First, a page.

On Canada 150

Relationship status: It’s complicated.

If you live in Canada, the events and hype surrounding #Canada150 are impossible to avoid. Everywhere you look and listen, from garbage cans to national and international media networks, Canada’s commemoration of its founding as a nation through the Dominion Act of 1867 is being celebrated. Sales of Canadian flags and Canada 150 merchandise are booming; a neighbourhood in southeast Edmonton is trying to put a Canadian flag on every house by July 1.

Perhaps they don’t see the irony of plastering the colonial flag of the nation on lands which were supposed to be set aside for my ancestors, the Papaschase First Nation, but were “surrendered” under suspicious circumstances in 1888.

I was raised celebrating Canada Day and learning to be proud of my nation. After all, we were better than our neighbours to the south; we never had a revolution, slavery, or a civil war. But I, like many Canadians, was lied to by the educational system and the history books. We were taught about the Fathers of Confederation who founded this nation and their great vision for a country that reached from sea to sea. Those lands and waters envisioned by the Fathers of Confederation as a new nation, however, had been home to Indigenous nations for thousands and thousands of years. We never learned about how the Canadian nation we are celebrating was founded on stolen lands,  broken promises, and cultural genocide. Only through dispossession, starvation, and disease could the lands be claimed as a new, colonial nation. For the first 125 years after Confederation, the nation of Canada acted to try to destroy Indigenous peoples, languages, and culture through assimilationist policies such as residential schools, the pass system, the Inuit number system, Métis scrip, treaties, and government legislation. The language of the relationship between Indigenous peoples and Canada has shifted in the past 25 years, where reconciliation and nation-to-nation relationships now dominate the discourse. And yet, education is underfunded on reserves, Indigenous women and girls are murdered or go missing at alarming rates, Indigenous children are much more likely to end up in the child welfare system, and reserves are without clean drinking water.

Many Indigenous peoples are engaging in #Resistance150, a movement which calls out the ongoing dispossession of Indigenous peoples. A group of Indigenous people were met with police force when they attempted to erect a tipi on unceded Algonquin territory in Ottawa. There are many responses to #Canada150, such as this, this, and this, that help me and others learn about why this day is problematic for many people.

I can only speak to my own standpoint on #Canada150 and for me it is deeply fraught. My mother’s family on both sides is British and came to Canada in the first decades of the 20th century. My father’s family (on the only side we’ll ever know) has been Métis for at least 7 generations and is related to the Papaschase First Nation, but as I have written about elsewhere, my father was placed in foster care at birth. Where does that leave me? I was raised without knowing my father’s community as a direct result of the colonial policies of Canada, ones upheld by the other side of my family who I dearly love. The violence of the Canadian state reverberates through the generations of my family and when I see the commemoration of #Canada150, I feel the pain echo in my bones in a way now that I never have before.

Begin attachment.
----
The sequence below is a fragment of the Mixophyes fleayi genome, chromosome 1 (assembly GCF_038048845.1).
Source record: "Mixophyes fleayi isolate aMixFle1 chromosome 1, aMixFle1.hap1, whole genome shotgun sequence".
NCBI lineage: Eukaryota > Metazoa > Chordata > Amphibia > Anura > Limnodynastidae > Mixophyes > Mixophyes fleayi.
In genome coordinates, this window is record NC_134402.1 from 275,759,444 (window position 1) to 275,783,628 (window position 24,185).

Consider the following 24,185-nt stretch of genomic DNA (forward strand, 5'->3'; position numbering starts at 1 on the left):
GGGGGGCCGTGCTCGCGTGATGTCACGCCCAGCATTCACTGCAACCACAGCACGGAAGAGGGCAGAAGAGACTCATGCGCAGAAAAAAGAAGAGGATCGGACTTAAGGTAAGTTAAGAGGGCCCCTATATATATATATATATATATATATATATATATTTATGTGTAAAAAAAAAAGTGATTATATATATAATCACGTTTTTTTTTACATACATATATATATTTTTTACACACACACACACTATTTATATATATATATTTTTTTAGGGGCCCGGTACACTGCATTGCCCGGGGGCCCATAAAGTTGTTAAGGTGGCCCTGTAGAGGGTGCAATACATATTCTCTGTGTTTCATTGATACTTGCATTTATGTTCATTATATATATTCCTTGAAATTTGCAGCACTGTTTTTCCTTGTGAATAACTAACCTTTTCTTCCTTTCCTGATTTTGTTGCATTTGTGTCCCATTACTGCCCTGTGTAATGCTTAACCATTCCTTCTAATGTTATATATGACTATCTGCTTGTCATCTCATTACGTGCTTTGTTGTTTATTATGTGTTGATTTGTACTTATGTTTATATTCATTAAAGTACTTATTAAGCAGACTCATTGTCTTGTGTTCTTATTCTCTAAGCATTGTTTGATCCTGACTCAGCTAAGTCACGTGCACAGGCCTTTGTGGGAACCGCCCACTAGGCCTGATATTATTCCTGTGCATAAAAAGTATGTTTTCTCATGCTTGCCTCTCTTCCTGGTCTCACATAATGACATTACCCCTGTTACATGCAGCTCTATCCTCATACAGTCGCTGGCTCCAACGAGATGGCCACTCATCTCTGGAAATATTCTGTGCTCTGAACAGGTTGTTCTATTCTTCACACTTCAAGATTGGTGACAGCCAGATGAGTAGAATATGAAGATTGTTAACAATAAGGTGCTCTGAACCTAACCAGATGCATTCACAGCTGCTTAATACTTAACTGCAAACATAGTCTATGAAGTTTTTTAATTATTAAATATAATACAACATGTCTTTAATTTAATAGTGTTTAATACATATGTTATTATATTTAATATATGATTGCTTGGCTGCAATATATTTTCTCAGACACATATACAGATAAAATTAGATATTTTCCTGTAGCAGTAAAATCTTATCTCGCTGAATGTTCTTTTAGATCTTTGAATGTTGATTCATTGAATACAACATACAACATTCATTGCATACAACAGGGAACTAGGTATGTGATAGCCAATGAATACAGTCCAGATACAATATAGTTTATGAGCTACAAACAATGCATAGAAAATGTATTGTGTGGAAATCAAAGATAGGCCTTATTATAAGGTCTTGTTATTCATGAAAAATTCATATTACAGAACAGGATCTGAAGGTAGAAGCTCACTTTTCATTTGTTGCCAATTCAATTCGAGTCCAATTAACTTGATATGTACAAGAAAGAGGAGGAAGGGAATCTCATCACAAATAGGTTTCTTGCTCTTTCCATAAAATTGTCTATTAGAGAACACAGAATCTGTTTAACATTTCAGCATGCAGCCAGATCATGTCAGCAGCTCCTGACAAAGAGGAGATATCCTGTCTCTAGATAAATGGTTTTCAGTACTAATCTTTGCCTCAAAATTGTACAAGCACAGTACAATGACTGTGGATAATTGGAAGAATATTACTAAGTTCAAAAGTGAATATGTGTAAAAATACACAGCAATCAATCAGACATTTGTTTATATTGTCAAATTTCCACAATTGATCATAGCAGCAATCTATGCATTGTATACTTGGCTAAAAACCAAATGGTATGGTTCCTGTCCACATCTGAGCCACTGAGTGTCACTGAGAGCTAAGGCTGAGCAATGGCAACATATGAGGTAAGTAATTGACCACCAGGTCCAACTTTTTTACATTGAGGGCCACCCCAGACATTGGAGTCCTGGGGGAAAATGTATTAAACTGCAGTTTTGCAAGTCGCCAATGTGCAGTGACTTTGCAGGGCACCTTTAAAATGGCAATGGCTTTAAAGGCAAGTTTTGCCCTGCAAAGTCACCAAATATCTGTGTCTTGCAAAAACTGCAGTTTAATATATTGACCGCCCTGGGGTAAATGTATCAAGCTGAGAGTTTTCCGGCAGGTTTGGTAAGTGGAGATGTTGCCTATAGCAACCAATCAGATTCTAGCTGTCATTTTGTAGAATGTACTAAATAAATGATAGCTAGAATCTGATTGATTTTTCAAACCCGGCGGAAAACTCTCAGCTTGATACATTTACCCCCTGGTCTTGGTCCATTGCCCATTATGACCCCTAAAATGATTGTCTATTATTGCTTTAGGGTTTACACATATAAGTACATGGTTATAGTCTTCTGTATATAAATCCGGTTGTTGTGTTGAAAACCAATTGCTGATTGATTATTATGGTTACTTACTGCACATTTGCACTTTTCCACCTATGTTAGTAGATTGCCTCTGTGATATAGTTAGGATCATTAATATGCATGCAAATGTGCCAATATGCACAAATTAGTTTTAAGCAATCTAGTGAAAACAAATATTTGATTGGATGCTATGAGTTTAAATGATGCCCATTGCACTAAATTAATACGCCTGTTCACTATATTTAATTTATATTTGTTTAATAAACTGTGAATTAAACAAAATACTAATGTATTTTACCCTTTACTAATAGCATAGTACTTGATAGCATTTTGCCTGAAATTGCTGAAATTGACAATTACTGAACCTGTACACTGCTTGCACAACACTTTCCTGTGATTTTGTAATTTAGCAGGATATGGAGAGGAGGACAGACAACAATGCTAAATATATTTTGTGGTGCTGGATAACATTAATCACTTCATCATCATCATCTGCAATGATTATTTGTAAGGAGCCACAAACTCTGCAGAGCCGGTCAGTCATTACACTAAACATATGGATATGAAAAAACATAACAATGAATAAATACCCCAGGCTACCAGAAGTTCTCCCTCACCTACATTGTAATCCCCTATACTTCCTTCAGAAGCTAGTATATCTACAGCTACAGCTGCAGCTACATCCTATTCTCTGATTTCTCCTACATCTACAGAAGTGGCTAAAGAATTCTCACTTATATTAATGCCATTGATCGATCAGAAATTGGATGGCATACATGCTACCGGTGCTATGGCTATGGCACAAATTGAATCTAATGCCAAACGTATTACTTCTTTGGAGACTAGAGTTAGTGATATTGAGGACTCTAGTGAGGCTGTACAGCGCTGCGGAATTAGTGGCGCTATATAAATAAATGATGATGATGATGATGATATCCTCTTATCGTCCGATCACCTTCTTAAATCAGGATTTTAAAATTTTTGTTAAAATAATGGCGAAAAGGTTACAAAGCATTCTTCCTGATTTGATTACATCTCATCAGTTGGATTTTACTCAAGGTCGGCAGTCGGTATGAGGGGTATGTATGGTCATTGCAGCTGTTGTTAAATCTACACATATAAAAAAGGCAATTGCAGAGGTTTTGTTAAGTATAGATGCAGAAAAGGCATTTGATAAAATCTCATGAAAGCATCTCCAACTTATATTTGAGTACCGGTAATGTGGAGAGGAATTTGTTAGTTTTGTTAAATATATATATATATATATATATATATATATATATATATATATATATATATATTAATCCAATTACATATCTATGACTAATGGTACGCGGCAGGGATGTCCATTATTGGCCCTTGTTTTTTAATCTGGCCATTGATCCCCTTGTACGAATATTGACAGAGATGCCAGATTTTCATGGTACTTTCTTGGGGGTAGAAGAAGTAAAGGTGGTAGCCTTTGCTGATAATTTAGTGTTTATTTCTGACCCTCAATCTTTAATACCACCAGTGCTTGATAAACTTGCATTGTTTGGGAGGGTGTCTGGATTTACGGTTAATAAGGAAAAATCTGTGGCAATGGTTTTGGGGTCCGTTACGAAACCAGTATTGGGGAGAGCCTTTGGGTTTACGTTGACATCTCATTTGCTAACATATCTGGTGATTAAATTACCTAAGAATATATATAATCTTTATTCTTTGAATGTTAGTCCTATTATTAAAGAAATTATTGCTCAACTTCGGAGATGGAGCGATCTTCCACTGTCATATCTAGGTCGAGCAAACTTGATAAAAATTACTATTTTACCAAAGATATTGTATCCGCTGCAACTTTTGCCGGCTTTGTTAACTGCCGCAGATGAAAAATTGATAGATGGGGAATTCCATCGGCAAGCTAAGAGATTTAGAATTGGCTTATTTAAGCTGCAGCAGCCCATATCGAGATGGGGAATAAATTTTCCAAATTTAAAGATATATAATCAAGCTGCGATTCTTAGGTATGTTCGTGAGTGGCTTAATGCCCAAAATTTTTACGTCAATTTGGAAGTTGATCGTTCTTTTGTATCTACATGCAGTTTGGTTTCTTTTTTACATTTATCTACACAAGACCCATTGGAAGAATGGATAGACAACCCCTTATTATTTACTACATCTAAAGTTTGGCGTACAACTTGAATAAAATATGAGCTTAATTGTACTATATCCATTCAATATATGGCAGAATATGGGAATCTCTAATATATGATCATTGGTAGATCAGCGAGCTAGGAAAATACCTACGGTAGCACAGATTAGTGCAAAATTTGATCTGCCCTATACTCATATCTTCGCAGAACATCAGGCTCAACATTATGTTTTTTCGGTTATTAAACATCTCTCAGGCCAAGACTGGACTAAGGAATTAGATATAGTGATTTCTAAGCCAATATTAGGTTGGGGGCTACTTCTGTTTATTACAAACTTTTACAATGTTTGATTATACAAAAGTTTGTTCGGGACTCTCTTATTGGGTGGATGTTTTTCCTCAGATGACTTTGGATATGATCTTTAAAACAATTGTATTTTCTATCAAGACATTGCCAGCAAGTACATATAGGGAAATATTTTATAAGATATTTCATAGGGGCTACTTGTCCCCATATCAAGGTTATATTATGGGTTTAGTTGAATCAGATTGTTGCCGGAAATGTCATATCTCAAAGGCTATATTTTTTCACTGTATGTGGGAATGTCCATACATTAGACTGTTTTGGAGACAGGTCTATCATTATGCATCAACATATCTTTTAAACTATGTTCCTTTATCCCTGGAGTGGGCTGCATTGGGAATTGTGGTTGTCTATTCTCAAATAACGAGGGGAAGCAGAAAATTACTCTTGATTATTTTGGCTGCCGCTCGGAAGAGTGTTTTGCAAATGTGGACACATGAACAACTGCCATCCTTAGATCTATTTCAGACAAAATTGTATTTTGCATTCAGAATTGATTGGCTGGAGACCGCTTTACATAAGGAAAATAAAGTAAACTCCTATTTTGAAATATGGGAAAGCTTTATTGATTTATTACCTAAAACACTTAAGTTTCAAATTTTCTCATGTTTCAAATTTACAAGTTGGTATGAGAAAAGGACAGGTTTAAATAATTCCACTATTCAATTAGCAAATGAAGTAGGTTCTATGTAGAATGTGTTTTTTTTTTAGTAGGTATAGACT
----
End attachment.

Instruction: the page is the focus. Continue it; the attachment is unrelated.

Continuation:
Instead of celebrating Canada’s past on July 1, 2017, I instead want to imagine a better future. We must know the history of this place to be able to move forward in imagining a just, equitable future for all Canadians (including women, LBGTQ-2S, BIPOC, people with disabilities, and all the intersections between these groups) and the occupied Indigenous nations on whose lands and waters this country is built. Truth first.

As a mother of a daughter who is Canadian of German, Dutch, and British descent and Métis, I must work to create a future where she can thrive in an ethical way, not at the expense of her other Indigenous cousins. I cannot do it alone, and I also firmly believe that while Indigenous nations need to be self-determining and self-governing, they cannot make the necessary changes in our country to move forward in a good way without the work of all Canadians, especially those with power given by the setter-colonial and heteropatriarchal society in which we live. So to my family, friends, and colleagues who are celebrating tomorrow, I ask you to learn more deeply about the history of this colonial country and the suffering that has been perpetrated on Indigenous bodies, lands, and waters. Learn about the resilience and resurgence of Indigenous communities in the wake of ongoing oppression and injustice. Read Indigenous authors (and no, Joseph Boyden doesn’t count).

Don’t learn to feel guilty; learn so you can understand the deep roots of the injustices faced by many Indigenous communities today and help make a change. Learn so you can undo your own beliefs and prejudices toward Indigenous peoples. Learn so you can stand up and call for a more just, more equitable nation.

On #Canada150, learn about the past so we can change the future.

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One thought on “On Canada 150

  1. Pingback: Canadian History Roundup – Week of June 25, 2017 | Unwritten Histories

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